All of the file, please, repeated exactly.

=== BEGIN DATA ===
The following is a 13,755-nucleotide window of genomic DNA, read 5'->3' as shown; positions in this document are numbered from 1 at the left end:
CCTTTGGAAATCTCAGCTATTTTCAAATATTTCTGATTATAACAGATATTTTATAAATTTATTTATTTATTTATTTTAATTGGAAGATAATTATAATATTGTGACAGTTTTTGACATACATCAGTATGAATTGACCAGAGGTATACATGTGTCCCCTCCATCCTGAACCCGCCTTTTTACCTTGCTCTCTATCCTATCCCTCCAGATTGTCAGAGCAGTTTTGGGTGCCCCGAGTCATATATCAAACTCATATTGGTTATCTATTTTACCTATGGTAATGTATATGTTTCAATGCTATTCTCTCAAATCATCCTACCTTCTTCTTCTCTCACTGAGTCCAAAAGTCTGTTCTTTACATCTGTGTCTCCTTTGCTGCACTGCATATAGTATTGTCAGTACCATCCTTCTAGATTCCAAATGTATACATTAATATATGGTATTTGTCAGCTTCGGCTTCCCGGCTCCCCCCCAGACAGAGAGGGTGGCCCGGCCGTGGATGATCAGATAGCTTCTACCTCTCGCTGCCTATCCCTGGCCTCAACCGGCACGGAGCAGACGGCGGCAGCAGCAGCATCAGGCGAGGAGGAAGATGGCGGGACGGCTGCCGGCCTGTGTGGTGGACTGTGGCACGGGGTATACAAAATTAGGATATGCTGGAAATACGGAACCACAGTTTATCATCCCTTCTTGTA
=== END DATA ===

The following is a 13,755-nucleotide window of genomic DNA, read 5'->3' as shown; positions in this document are numbered from 1 at the left end:
CCTTTGGAAATCTCAGCTATTTTCAAATATTTCTGATTATAACAGATATTTTATAAATTTATTTATTTATTTATTTTAATTGGAAGATAATTATAATATTGTGACAGTTTTTGACATACATCAGTATGAATTGACCAGAGGTATACATGTGTCCCCTCCATCCTGAACCCGCCTTTTTACCTTGCTCTCTATCCTATCCCTCCAGATTGTCAGAGCAGTTTTGGGTGCCCCGAGTCATATATCAAACTCATATTGGTTATCTATTTTACCTATGGTAATGTATATGTTTCAATGCTATTCTCTCAAATCATCCTACCTTCTTCTTCTCTCACTGAGTCCAAAAGTCTGTTCTTTACATCTGTGTCTCCTTTGCTGCACTGCATATAGTATTGTCAGTACCATCCTTCTAGATTCCAAATGTATACATTAATATATGGTATTTGTCAGCTTCGGCTTCCCGGCTCCCCCCCAGACAGAGAGGGTGGCCCGGCCGTGGATGATCAGATAGCTTCTACCTCTCGCTGCCTATCCCTGGCCTCAACCGGCACGGAGCAGACGGCGGCAGCAGCAGCATCAGGCGAGGAGGAAGATGGCGGGACGGCTGCCGGCCTGTGTGGTGGACTGTGGCACGGGGTATACAAAATTAGGATATGCTGGAAATACGGAACCACAGTTTATCATCCCTTCTTGTA